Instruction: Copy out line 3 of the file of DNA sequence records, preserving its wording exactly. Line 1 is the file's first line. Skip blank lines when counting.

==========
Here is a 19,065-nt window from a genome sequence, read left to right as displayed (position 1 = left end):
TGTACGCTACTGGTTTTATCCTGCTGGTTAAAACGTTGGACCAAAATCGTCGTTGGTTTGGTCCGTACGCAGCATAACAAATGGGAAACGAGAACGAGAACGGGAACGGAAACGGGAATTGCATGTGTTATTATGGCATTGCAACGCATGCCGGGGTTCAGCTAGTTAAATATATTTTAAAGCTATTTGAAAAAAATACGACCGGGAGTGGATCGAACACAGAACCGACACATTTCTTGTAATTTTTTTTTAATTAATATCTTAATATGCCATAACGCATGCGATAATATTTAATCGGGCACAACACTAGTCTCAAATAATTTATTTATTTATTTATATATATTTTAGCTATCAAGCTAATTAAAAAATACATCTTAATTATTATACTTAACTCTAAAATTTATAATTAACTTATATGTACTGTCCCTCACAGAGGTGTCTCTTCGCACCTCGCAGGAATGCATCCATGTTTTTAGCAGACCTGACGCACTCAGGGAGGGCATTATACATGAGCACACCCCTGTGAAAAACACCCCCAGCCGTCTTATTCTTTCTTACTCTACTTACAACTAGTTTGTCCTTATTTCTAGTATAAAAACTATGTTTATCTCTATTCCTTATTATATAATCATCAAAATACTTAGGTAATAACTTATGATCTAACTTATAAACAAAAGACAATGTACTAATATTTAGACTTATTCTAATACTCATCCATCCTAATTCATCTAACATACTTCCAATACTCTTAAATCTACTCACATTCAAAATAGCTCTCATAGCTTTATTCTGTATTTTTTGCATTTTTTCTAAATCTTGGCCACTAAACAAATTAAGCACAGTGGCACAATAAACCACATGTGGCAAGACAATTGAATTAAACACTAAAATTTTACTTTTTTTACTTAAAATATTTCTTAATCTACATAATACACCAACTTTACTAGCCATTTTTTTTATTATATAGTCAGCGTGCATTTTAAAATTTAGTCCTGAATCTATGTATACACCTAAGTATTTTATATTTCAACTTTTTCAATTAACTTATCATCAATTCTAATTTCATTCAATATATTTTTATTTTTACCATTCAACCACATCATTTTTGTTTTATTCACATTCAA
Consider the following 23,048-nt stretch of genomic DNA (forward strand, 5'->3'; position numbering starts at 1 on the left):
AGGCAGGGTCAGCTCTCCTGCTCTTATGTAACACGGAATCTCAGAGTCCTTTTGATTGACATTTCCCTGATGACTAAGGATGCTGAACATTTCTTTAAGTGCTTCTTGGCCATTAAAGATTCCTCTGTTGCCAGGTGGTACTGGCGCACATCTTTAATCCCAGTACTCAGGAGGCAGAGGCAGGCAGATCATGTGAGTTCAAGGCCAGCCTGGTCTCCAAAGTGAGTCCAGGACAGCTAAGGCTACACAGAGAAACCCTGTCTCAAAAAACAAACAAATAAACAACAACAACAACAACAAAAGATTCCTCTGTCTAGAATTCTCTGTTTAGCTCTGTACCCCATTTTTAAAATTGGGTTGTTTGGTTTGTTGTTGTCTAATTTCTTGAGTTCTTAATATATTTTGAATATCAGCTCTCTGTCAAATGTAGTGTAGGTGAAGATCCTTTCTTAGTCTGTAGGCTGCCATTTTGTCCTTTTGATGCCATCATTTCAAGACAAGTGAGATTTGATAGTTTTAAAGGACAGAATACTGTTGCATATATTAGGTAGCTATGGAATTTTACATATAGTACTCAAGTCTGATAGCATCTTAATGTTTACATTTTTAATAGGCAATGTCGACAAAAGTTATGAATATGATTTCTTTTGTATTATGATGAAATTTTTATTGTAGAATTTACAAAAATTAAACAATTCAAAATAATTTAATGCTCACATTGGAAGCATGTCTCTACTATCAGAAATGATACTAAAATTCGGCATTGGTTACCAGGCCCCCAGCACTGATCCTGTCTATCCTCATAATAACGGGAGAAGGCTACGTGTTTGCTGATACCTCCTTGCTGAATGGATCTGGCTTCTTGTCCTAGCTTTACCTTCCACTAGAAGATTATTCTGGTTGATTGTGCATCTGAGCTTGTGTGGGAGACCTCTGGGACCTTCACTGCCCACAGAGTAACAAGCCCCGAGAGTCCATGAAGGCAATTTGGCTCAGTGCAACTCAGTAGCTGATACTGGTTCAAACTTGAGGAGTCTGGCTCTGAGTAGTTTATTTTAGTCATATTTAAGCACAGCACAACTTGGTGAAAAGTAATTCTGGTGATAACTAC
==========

Consider the following 23,048-nt stretch of genomic DNA (forward strand, 5'->3'; position numbering starts at 1 on the left):